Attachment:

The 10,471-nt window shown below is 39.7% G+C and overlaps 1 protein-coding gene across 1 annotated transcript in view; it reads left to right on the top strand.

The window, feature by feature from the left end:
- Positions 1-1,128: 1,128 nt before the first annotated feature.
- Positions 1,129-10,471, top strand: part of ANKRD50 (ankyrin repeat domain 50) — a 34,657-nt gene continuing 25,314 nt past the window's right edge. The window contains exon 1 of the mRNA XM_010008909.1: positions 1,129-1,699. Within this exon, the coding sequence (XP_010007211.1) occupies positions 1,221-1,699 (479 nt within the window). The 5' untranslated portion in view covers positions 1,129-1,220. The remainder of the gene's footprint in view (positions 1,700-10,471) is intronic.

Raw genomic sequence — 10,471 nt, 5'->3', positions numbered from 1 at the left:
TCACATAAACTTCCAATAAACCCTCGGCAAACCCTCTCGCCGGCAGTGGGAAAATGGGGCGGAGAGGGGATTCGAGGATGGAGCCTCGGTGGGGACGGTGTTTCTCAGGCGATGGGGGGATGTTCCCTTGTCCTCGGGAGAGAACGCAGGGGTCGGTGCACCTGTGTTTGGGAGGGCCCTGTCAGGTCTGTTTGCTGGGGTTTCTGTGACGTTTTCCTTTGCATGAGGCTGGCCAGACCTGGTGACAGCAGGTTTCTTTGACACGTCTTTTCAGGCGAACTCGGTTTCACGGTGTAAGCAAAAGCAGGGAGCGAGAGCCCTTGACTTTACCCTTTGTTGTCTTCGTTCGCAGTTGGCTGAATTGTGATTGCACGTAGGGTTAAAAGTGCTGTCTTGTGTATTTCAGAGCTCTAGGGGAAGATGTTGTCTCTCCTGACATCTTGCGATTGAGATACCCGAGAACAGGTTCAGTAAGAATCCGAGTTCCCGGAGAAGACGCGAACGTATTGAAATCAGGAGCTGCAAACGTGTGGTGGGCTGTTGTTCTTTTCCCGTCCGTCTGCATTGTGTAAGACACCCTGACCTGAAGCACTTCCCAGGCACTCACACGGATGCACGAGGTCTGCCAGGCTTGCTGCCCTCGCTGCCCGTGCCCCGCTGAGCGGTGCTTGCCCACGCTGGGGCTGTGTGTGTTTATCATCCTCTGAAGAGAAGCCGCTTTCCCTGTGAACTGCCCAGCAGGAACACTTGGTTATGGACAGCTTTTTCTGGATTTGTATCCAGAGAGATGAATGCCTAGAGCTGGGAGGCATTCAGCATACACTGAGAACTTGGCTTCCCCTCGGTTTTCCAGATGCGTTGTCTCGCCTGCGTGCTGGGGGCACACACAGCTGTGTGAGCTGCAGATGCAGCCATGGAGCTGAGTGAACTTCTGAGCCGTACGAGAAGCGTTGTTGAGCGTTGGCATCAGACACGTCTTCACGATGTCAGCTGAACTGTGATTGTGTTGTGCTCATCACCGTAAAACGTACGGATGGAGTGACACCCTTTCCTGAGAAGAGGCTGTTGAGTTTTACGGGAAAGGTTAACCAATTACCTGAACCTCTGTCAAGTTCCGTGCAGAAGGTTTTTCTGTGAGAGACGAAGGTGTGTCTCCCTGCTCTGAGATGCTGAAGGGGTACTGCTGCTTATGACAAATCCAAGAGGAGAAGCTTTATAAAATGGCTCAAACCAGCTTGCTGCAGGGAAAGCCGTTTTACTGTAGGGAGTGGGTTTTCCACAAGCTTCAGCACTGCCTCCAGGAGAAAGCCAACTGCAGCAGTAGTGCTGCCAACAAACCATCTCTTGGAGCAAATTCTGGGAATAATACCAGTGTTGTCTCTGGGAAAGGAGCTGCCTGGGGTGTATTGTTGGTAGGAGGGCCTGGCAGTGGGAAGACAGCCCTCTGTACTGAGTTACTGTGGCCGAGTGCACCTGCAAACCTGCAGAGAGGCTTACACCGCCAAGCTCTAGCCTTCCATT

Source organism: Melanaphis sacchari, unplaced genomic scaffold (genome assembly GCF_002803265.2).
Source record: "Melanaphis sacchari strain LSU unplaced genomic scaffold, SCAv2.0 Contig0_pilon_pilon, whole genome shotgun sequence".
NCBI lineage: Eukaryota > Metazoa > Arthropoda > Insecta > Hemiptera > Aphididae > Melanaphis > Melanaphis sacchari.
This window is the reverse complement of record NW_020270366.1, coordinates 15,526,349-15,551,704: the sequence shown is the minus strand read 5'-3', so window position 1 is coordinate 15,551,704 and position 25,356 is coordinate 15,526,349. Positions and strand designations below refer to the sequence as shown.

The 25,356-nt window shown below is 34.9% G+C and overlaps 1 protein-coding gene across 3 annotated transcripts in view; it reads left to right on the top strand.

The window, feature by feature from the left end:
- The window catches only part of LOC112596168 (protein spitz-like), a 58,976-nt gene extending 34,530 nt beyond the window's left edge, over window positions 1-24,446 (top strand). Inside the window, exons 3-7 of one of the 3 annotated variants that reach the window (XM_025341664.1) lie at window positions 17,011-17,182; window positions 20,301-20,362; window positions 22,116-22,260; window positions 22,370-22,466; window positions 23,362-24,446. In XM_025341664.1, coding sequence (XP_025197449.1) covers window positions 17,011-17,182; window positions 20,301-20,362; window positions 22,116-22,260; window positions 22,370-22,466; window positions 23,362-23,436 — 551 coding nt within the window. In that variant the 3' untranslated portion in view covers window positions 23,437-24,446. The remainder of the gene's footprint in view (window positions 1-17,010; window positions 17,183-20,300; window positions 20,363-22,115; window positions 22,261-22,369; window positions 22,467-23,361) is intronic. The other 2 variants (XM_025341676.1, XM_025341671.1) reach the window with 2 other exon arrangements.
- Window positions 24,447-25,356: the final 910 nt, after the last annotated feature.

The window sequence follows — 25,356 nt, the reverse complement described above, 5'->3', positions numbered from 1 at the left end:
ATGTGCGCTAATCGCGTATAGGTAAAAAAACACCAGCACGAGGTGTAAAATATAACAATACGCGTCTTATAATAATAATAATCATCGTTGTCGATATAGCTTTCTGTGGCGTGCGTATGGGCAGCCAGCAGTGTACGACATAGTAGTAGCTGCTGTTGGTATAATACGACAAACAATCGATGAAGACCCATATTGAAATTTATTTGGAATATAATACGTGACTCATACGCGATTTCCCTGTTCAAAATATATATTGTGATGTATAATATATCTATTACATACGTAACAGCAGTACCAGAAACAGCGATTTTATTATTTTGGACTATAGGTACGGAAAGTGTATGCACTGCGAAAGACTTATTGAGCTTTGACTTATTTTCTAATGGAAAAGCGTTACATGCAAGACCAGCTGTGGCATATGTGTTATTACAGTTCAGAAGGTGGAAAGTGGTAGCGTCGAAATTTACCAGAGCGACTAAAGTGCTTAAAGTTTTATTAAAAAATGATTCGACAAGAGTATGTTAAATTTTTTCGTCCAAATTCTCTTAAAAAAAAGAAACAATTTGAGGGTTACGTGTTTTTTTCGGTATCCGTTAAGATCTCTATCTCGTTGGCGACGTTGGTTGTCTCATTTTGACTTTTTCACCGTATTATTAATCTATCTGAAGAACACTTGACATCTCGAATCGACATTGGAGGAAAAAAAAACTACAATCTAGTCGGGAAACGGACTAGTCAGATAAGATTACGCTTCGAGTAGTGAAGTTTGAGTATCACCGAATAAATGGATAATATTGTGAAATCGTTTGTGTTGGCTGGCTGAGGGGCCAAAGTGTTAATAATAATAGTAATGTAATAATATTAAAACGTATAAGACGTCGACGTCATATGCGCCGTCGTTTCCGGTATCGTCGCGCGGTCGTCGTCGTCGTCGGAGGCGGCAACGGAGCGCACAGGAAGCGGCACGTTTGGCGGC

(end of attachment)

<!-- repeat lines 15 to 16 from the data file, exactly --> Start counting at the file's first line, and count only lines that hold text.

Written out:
The window sequence follows — 25,356 nt, the reverse complement described above, 5'->3', positions numbered from 1 at the left end:
ATGTGCGCTAATCGCGTATAGGTAAAAAAACACCAGCACGAGGTGTAAAATATAACAATACGCGTCTTATAATAATAATAATCATCGTTGTCGATATAGCTTTCTGTGGCGTGCGTATGGGCAGCCAGCAGTGTACGACATAGTAGTAGCTGCTGTTGGTATAATACGACAAACAATCGATGAAGACCCATATTGAAATTTATTTGGAATATAATACGTGACTCATACGCGATTTCCCTGTTCAAAATATATATTGTGATGTATAATATATCTATTACATACGTAACAGCAGTACCAGAAACAGCGATTTTATTATTTTGGACTATAGGTACGGAAAGTGTATGCACTGCGAAAGACTTATTGAGCTTTGACTTATTTTCTAATGGAAAAGCGTTACATGCAAGACCAGCTGTGGCATATGTGTTATTACAGTTCAGAAGGTGGAAAGTGGTAGCGTCGAAATTTACCAGAGCGACTAAAGTGCTTAAAGTTTTATTAAAAAATGATTCGACAAGAGTATGTTAAATTTTTTCGTCCAAATTCTCTTAAAAAAAAGAAACAATTTGAGGGTTACGTGTTTTTTTCGGTATCCGTTAAGATCTCTATCTCGTTGGCGACGTTGGTTGTCTCATTTTGACTTTTTCACCGTATTATTAATCTATCTGAAGAACACTTGACATCTCGAATCGACATTGGAGGAAAAAAAAACTACAATCTAGTCGGGAAACGGACTAGTCAGATAAGATTACGCTTCGAGTAGTGAAGTTTGAGTATCACCGAATAAATGGATAATATTGTGAAATCGTTTGTGTTGGCTGGCTGAGGGGCCAAAGTGTTAATAATAATAGTAATGTAATAATATTAAAACGTATAAGACGTCGACGTCATATGCGCCGTCGTTTCCGGTATCGTCGCGCGGTCGTCGTCGTCGTCGGAGGCGGCAACGGAGCGCACAGGAAGCGGCACGTTTGGCGGC